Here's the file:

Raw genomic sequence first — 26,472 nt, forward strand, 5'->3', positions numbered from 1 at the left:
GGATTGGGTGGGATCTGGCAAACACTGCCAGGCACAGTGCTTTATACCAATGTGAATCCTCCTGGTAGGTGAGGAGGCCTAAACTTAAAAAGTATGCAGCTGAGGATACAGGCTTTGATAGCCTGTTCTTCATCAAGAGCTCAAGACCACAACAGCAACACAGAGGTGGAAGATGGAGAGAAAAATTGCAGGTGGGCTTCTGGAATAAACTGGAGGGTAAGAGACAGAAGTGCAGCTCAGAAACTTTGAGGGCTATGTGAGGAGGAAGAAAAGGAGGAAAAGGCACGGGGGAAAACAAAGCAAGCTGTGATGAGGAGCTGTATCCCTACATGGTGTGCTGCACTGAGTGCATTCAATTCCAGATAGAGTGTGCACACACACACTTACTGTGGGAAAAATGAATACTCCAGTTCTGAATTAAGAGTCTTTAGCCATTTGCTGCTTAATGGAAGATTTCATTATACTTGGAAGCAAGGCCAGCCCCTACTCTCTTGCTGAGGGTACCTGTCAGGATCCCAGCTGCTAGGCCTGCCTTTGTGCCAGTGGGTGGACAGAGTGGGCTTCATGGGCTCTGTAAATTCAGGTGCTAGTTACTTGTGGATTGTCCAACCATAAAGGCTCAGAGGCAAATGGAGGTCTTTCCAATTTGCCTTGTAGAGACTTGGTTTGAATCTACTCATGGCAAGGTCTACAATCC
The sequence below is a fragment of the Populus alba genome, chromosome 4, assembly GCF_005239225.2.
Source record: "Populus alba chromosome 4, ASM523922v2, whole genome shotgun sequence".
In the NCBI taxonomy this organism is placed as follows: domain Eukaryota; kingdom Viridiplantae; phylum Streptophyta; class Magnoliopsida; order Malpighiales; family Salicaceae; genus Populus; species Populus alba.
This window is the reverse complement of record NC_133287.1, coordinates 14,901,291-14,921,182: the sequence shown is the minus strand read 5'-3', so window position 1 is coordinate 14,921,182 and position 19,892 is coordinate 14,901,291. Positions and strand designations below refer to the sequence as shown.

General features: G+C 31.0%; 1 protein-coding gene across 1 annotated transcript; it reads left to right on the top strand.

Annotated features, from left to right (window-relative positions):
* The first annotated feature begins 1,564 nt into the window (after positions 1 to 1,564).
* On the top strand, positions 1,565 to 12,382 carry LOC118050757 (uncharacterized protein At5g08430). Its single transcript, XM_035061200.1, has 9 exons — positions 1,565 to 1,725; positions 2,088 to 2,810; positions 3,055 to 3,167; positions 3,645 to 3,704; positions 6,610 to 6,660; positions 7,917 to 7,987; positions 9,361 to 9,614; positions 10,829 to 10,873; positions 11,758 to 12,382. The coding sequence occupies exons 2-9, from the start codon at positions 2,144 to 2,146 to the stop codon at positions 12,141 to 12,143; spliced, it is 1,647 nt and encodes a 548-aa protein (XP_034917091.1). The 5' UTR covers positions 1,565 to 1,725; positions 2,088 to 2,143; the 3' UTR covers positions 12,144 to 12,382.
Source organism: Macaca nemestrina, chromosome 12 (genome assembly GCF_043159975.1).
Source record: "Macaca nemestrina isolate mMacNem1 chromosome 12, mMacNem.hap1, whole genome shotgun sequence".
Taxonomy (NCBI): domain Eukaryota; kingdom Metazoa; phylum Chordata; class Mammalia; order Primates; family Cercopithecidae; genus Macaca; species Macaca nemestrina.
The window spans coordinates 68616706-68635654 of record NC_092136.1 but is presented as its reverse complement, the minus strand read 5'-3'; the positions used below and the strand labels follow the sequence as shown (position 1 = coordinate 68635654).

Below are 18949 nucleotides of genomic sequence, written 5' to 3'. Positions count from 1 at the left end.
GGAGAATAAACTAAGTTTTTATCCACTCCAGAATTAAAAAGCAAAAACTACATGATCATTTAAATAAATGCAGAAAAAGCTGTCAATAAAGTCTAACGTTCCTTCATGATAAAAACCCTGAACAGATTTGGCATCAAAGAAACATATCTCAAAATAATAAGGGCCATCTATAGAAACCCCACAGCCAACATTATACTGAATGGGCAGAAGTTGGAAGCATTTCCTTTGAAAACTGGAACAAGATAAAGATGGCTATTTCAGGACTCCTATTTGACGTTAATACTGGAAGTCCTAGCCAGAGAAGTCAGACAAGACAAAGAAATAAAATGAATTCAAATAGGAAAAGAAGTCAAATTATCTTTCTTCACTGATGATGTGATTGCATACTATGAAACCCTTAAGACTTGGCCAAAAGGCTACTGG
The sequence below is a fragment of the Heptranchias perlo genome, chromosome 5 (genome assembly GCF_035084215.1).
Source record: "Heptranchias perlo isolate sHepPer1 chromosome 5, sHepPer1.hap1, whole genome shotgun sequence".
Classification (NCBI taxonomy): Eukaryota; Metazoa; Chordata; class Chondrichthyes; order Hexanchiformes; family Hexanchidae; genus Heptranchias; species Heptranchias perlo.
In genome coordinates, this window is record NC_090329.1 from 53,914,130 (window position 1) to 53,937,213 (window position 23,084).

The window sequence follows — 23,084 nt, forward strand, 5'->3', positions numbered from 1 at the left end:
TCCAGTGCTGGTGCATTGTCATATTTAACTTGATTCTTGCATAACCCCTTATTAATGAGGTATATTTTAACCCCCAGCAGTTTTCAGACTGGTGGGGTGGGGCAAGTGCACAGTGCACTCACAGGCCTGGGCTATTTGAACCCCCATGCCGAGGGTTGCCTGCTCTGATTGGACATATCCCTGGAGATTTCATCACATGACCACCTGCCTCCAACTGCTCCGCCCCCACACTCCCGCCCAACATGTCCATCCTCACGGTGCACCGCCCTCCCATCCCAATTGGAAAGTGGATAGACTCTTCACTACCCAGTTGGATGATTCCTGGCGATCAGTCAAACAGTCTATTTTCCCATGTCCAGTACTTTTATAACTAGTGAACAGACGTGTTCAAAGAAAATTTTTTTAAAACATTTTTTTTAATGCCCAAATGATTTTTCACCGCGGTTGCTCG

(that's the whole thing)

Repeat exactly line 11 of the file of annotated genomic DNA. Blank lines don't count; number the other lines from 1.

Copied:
Source organism: Macaca nemestrina, chromosome 12 (genome assembly GCF_043159975.1).